How to Navigate OCI
June 29, 2017
Navigating the on-campus interview process can feel overwhelming and nerve-wracking. We’re excited to share tips from Paul Hastings’ Talent Acquisition Director, Cindy Hasson, on preparing for this unique hiring process.
Do your homework!
Gather as much information about firms you are applying to in advance of your interview. Consider the firm history, culture, and recent accolades. Most firms highlight this information on their website. Being knowledgeable about the firms you are interviewing with will make for a smoother more successful process and the interviewers will be impressed with your interest and knowledge about their firm. Additional topics you may want to research include:
- Firm location(s)
- Office size(s) and size of the summer program in the office locations you are interested in.
- Primary Practice areas in each location
- Does the Summer Program offer a rotation across practices?
Think about what is important to you and know exactly for what and to where you are applying.
Resumes, cover letters, and writing samples—OH MY!
When it comes to preparing your application materials the more TLC they receive, the better! Utilize family, friends, and your law school’s career services team for thorough review of your application materials.
Remember, your materials represent you so you want to be sure they are typo-free, clear, and concise.
A few additional points regarding your materials:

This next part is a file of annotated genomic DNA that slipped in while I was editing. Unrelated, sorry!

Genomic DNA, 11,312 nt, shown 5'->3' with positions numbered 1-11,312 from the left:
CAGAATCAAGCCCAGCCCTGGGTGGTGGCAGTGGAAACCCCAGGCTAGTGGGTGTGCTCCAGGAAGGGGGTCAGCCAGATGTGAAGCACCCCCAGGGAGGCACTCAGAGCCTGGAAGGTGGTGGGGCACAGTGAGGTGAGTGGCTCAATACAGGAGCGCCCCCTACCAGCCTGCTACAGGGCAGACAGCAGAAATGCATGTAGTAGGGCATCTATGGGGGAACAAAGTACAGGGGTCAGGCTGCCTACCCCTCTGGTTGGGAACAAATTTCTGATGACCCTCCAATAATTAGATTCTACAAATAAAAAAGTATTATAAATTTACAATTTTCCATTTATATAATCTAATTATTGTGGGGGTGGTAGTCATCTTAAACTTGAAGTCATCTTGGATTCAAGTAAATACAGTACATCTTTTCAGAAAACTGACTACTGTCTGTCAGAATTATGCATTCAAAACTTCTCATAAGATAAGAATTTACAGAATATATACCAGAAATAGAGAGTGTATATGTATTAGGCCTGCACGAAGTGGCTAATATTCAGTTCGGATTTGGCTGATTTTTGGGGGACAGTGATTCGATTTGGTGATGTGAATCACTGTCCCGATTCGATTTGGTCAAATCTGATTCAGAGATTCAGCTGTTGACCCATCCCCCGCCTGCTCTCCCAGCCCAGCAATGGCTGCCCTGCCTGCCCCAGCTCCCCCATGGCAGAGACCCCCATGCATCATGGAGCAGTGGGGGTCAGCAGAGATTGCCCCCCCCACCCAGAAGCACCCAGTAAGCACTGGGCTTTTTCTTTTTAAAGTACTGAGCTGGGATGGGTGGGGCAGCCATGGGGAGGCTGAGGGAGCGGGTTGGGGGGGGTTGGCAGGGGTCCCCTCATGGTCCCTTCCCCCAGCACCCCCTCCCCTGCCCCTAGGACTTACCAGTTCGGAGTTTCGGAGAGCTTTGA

- Be sure key skills and accomplishments are clear and easily identifiable
- Bullet point experiences
- Your materials should be tech-friendly: save your materials as a PDF and edit the scanned text to be searchable automatically with optical character recognition (OCR).
What about my Grades?
While it is true that law firms are searching for the candidates with outstanding academic credentials to join their summer programs, we also seek individuals rich in experience. In addition to your academic credentials be sure to highlight prior work, volunteer, and leadership experiences as well as valuable contributions in a team setting.
How to Stand Out from the Crowd: Just be you!
Interviewing is an art. Nerves are a normal part of interviewing and are to be expected. Trust us; the best thing to remember is to be YOU.
To shake any nerves, practice your 30-second “elevator pitch” to your family, friends, or even pets until it feels natural.
How Do I Develop my Elevator Pitch?
If you found yourself in an elevator with a firm’s hiring manager and had only 30-seconds, how would you present yourself?
Introduce yourself; give a brief background of your experience and education and then what you are looking for in a position. If you are interested in a particular practice area explain why. If you are undecided, that’s okay too. You can focus on why you went to law school.
Try imagining the roles reversed—if you were the hiring manager and found yourself in an elevator with a candidate who wants to works for you—what would you need to know in 30 seconds to decide if you want that person to join your team?
Congrats, you now have your 30-second pitch!
Research the firm you are interviewing with, not the interviewer. Last minute scheduling changes happen frequently. If you are prepared to ask thoughtful questions about the firm and practice, you will be prepared regardless of the interviewer.